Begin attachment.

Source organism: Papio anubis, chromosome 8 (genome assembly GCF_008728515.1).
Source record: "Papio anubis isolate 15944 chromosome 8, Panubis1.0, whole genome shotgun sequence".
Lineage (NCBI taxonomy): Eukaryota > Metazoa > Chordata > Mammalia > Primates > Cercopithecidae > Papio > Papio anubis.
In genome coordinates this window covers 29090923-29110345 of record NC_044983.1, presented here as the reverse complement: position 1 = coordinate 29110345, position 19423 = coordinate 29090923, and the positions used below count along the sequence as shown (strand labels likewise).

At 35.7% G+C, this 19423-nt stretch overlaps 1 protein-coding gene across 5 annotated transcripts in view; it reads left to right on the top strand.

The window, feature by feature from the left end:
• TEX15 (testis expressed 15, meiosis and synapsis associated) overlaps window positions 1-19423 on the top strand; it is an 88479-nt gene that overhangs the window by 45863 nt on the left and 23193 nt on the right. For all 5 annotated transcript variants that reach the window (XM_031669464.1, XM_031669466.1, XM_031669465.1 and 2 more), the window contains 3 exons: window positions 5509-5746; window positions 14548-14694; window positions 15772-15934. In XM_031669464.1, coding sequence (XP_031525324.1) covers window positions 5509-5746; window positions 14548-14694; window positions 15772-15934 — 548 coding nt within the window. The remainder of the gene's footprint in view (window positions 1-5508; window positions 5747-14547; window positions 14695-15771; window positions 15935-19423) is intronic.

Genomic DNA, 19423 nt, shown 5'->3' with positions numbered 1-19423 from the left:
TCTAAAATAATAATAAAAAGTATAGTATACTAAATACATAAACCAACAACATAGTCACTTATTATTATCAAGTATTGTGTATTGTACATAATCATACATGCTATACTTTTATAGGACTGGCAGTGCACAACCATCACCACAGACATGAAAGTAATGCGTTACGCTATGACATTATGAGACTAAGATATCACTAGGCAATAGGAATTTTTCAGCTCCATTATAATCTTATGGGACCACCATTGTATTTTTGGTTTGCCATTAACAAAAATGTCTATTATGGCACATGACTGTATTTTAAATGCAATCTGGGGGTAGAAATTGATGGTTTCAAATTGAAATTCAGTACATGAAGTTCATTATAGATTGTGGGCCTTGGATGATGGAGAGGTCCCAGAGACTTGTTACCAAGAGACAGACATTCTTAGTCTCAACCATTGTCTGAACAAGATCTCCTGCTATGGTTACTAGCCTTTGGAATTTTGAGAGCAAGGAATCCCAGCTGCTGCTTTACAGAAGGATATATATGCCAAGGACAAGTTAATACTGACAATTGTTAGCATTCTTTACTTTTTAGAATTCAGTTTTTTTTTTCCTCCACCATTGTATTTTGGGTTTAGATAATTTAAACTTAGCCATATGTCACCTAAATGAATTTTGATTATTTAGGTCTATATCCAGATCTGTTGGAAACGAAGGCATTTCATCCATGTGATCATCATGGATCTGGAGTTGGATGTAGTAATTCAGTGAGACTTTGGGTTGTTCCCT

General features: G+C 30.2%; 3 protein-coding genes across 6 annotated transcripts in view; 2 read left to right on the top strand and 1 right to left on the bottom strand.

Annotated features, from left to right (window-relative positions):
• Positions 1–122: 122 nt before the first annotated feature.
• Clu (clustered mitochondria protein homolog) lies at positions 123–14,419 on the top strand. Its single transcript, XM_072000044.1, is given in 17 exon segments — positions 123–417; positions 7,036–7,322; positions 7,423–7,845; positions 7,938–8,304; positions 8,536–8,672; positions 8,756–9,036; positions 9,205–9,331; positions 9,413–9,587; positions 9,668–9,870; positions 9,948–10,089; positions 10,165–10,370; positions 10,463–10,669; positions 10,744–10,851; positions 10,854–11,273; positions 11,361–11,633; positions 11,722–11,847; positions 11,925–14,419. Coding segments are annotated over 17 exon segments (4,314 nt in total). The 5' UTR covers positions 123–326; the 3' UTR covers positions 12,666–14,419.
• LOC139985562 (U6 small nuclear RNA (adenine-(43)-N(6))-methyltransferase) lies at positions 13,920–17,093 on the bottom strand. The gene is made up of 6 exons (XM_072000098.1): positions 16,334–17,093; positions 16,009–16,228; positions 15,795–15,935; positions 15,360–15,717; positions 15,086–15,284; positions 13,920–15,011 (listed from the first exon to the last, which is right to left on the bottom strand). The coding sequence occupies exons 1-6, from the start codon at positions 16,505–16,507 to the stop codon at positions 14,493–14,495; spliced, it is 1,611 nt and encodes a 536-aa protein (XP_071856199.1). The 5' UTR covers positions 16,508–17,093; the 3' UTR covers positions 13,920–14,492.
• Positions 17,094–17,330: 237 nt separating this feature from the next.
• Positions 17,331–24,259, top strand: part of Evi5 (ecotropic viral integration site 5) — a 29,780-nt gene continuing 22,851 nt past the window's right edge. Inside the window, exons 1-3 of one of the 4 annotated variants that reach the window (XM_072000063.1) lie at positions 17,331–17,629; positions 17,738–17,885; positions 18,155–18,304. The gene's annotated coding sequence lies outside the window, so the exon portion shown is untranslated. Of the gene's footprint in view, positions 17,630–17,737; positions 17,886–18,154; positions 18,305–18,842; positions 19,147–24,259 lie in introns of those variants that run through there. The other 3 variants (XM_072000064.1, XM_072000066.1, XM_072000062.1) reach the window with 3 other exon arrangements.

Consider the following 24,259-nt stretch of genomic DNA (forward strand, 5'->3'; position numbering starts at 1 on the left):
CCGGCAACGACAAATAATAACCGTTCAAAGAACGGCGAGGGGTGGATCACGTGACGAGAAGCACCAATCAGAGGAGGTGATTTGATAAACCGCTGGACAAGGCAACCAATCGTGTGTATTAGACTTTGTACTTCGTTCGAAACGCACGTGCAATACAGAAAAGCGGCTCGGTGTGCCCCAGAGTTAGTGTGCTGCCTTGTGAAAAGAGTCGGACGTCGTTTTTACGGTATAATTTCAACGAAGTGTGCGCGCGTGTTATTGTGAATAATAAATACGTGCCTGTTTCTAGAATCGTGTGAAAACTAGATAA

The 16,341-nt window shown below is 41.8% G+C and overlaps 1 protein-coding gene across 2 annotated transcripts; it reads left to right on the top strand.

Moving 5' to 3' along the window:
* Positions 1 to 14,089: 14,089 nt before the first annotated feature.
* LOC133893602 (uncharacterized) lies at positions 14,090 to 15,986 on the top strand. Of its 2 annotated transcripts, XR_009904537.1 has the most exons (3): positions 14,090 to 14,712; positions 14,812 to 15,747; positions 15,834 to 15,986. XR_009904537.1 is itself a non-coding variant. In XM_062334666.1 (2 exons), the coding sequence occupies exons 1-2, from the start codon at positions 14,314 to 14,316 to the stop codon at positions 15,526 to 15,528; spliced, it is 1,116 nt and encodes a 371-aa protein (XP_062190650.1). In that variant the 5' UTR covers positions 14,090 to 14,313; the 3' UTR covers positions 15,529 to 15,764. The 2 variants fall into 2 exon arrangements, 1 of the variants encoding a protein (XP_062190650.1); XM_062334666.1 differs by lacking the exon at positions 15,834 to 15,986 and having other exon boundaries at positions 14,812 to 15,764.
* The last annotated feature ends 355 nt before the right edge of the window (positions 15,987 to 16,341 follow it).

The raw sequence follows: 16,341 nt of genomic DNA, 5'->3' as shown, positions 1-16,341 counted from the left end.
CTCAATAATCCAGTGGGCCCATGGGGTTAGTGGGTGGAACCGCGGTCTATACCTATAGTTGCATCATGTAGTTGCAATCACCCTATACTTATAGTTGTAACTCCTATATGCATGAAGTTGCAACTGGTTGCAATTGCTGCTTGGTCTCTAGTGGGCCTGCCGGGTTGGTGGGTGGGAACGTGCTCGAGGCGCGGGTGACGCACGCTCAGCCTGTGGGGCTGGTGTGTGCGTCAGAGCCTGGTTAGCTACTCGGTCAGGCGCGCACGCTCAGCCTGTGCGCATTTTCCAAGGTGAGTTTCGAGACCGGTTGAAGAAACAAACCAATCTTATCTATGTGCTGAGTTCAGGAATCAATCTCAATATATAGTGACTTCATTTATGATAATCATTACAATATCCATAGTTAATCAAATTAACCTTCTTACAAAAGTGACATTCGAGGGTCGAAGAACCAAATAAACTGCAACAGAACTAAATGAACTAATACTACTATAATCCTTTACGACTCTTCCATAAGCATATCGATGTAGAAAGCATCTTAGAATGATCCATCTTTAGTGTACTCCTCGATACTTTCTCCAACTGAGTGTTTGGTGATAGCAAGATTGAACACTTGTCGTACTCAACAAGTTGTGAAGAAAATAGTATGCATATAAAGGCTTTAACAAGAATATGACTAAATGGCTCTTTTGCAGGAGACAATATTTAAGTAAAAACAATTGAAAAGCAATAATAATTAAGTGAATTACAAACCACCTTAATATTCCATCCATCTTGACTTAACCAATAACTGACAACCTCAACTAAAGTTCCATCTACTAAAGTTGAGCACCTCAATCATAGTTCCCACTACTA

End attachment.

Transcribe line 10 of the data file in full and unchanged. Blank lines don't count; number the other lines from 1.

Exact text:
General features: G+C 30.2%; 3 protein-coding genes across 6 annotated transcripts in view; 2 read left to right on the top strand and 1 right to left on the bottom strand.